I had resigned myself to being a good husband and helping out.  But, serendipity!, I had a very enjoyable time chatting with customers.  An 85 year old retired doctor, a pathologist, from Morristown NJ flattered me with his insistence that from the size of my forearms I must be a tennis player.  He was a clarinet player, lover of classical music, and an endorser of my plan to replace a couple of knees this winter. 

    A couple who also live in HiLo Shores played the "Who do you know?" game with me, focusing mostly on Valley Stream and Woodmere.  Her Dad and brother own and operate an auto collision repair shop on Rockaway Avenue in the village where we spent twenty-eight years.

    A late arrival drove down the driveway in his Mercedes station wagon.  He left the engine running in the 90 degree heat, I assume, to keep a toddler cool while Mommy hunted for hidden treasures.  They were symptomatic of the clientele.  New York, moneyed, fortyish, polite and never, well, hardly ever, asking for a reduced price. 

    At one point I found myself engaged in a lively argument with a customer who bought some of The Rev Lewis H Davis' books on theology.  The fellow started it by asking me what I thought about Elaine Pagels' book on her "rediscovery" of the pseudopigraphical books which aren't included in the New Testament canon.  Only Barbara can tell you how pleased I was with myself for entering into a spirited theological discussion, just like I did routinely when at seminary and for several years following, a practice largely abandoned in the years of my patriarchal status when others younger and less informed deemed it unseemly to take on the reverend. 

    We closed shop around 2:30 PM.  I chauffeured the twins, their Mom, and their grandma to the beach while I went in search of odor eaters for Henry twin's very smelly sneakers.  We enjoyed a spaghetti supper before taking in a concert at the Itzhak Perlman Music Program on the shore of Peconic Bay on a site previously operated as a hotel.  Wonderful! but that's a subject for another report... maybe.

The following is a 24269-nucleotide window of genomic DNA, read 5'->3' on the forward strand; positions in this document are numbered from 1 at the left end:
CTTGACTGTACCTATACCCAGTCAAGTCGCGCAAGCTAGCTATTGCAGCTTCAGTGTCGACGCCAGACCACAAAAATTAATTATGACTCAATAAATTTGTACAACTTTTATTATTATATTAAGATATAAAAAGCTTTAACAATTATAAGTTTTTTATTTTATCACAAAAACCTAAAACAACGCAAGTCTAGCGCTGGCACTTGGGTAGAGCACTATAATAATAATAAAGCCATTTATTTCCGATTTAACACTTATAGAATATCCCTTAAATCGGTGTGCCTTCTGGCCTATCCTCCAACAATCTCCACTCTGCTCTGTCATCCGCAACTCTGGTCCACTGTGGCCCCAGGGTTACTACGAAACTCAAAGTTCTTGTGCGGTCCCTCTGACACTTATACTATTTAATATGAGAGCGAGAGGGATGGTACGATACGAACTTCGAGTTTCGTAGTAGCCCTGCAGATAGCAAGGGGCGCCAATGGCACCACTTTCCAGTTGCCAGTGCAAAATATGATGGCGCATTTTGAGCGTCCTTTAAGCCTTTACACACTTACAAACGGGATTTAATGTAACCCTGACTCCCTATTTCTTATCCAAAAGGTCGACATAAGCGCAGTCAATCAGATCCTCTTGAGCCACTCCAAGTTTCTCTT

So, if life is a continuous learning experience, how did the day's events increase my understanding of the world around me?  Even if you're not particularly interested, I'll tell you.  That, one, even well-heeled people like a bargain. That, two, the main business of a yard sale is divesting a house of "stuff."  That, three, with a little stimulus I could be as feisty as ever upholding a theological
point of view.  That, four, women forage for "stuff" and men prefer to palaver. That, five, we can't get a Corgi for the twins because that breed has dander.  That, six, not all parrots talk, especially if their master (on whose shoulder this one was perched) is the silent type.  That, seven, old basketball players don't die, they just dribble away, as I rediscovered when greeted by an old opponent of the hardwood engagements in Brooklyn. That, eight, people will buy almost anything and pay a fancy price for it.  That, nine, with half a chance I can find a personal connection with anyone.  And, ten (think tablets of stone), never, no never put tools, you intend to keep, in the same garage with salable items.

    Not exactly divine revelation, but, maybe, a few new tricks for an old man.